Most kitchens have a need for seating in one form or another. Kitchen bar stools are a favorite and most useful for the family who eats breakfast at the bar. Occasionally, we see regular height kitchen stools placed around the kitchen table, but for the most part, those days are gone. For all practical purposes when we refer to kitchen stools, we are referring to bar stools.
While many newer homes have added a breakfast room or a special nook for the kitchen table, usually within view of the kitchen and only a few steps away from the preparation area, many of these homes still incorporate a bar that allows a family member or friend to chat with the cook without being in the way of the cook’s movements.
The height of the kitchen bar stool is the same as the pub chair or stool. The reason for the added height is that the work surface of the kitchen islands or prep areas is designed for the cook to be standing.
Of note, many kitchen bar stools have backs and are actually chairs, although referred to as a stool.
To date, I have not seen any decor or style for the kitchen that did not have a kitchen stool that would work well in it.
What to Look for When Shopping for a Kitchen Stool
The first thing to consider is the height. Is the seat of the chair or stool one that will easily slide under the bar ledge? The ideal stool has an adjustable height to accommodate the use and the person using it. The white stools to the left are adjustable between 22″ and 30″.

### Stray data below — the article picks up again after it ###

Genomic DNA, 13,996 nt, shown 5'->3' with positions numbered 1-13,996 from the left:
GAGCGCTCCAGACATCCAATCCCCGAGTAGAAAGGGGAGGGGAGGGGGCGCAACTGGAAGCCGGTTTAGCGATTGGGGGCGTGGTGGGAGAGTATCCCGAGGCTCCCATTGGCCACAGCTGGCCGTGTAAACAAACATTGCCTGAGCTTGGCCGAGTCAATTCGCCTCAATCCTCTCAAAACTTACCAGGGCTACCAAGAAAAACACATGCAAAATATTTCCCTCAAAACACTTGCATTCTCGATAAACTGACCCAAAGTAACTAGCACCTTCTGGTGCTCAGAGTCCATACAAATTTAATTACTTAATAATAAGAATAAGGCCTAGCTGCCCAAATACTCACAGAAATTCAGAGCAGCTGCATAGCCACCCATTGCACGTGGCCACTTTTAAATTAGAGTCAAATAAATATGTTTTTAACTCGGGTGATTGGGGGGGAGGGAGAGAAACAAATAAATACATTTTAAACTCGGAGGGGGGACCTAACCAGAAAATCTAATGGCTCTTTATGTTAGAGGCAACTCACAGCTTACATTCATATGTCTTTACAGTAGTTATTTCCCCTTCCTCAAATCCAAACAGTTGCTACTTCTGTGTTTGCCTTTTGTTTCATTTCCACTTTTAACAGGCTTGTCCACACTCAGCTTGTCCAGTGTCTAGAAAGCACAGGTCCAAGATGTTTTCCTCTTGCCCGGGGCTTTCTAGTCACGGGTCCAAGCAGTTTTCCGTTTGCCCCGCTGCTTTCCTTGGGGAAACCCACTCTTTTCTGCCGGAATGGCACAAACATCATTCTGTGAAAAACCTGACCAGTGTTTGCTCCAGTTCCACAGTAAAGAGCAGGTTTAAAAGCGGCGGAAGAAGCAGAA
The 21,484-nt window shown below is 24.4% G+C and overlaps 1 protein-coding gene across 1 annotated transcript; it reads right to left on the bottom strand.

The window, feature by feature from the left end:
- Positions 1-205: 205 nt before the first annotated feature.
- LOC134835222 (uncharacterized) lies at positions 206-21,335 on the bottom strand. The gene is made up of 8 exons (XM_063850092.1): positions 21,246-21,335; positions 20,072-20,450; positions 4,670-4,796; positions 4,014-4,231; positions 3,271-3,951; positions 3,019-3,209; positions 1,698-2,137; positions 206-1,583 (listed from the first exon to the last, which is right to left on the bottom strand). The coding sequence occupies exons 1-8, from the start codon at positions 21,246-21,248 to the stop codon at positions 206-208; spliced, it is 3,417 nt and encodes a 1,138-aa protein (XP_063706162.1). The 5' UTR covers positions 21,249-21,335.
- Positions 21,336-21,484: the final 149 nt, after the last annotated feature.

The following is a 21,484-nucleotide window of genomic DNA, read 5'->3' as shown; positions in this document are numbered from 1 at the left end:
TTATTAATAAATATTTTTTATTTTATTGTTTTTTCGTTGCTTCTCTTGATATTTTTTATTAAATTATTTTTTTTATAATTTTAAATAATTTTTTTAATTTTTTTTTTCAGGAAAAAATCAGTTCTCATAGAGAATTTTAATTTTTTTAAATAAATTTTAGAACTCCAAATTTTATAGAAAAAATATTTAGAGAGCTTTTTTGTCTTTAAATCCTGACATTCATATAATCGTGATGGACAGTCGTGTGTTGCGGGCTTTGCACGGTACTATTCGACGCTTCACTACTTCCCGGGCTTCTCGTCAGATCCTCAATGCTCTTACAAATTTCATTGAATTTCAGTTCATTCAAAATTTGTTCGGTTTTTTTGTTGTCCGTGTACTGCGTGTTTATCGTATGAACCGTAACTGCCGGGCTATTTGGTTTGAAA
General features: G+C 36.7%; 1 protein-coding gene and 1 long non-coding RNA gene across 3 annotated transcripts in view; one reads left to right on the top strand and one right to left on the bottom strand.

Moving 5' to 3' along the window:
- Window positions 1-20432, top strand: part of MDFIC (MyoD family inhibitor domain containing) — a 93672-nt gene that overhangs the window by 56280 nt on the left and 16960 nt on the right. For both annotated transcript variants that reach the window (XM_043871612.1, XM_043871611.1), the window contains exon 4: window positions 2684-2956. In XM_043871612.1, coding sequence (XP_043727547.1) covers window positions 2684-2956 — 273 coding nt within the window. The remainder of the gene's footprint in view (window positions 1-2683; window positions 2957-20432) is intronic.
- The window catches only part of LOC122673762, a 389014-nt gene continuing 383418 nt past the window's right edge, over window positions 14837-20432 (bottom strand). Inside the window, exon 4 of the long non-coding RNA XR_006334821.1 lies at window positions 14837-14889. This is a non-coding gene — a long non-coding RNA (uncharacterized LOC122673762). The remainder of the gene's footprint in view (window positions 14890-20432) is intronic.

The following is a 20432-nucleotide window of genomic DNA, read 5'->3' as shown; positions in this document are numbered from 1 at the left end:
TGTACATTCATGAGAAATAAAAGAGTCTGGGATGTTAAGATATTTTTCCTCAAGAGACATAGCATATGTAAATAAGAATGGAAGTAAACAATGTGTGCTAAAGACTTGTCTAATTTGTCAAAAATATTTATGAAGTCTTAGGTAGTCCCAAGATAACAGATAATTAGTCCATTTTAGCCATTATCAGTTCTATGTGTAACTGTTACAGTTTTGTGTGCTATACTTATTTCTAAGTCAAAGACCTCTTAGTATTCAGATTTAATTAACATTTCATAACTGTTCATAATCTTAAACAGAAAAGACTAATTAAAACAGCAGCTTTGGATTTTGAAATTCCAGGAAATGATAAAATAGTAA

The second thing to look for is a foot rest. While many chairs only have rungs upon which a person will rest his feet, it is important to understand that whether designed as a foot rest or as a brace to support the chair, the person sitting on the stool is going to put his feet somewhere. This is important because with many wood chairs, the rungs can become worn and scratched.
The base should either be four legs that are slightly wider than the seat or a pedestal base that is wider. This will help with the balance of the chair and prevent it from tipping over. The metal base of the chair in the picture (above left) is as large as the seat and weighted to keep the center of gravity near the floor.
If the seat has an upholstered seat (permanent cushion) in most cases, especially in a household with children, the upholstery material should not be porous. In other words, it should wipe up with a paper towel in case of spills.
If the stool has a back it should be comfortable. In the case of a wood back, make sure there is sufficient tilt to add a cushion should one be desired.